The Tell-Tale Heart (2020) by McClain Lindquist

Forced to retell a horrific crime, a man accused of murder tells how he grew so frustrated with his boss he murdered him and tried to hide the crime before his conscious gave him away.

Overall, there was so much to like about this one. The main setup here is still quite enjoyable despite being so overly familiar which keeps the more familiar horror setups quite thrilling when they appear. The general idea here comes off nicely with the idea of how the idea grew into him actually doing the act and trying to get away with it, especially as their line of questioning grows more intensive and focused in tripping him up. The flash-cuts to the old man threatening to trip him up as the story gets harder and harder to believe is handled rather well with the expected freak-out providing this with a fantastic payoff which gives this a lot to like.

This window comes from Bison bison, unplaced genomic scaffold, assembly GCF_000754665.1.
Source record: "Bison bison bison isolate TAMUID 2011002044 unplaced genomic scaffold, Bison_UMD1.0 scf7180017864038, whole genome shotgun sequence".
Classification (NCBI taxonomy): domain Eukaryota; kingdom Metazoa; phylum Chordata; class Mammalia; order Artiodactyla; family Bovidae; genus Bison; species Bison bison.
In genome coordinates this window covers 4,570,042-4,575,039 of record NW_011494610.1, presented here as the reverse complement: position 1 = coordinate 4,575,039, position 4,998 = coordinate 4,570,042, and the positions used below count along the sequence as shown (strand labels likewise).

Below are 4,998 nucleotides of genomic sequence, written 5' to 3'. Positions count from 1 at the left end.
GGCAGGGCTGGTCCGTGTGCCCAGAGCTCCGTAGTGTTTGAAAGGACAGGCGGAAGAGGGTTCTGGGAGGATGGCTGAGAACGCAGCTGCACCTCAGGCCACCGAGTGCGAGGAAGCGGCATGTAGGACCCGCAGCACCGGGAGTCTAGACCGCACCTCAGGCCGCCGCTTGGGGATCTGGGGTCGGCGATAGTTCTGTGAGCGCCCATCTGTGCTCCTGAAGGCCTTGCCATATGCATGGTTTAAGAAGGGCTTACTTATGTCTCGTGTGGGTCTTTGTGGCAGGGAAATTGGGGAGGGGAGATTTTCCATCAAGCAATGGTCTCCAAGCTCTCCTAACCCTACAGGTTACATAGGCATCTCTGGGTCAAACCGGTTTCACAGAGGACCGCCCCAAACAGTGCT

There's also the high-quality work elsewhere on display. The house is a perfect sprawling Victorian Gothic manor, feeling quite spacious and yet still like a liveable location where it soon starts to turn on him as the questions intensify. Many of the overall shots showing the outcome of the act and how he's succumbing to the pressure are far more visually dynamic and interesting than expected which adds to the psychosis while also looking quite impressive. About the only issue here is the somewhat bizarre old-school speaking style mixing with modern-day settings, as if they forced the story without transplanting the original words at all but this grows into a nice charm throughout here.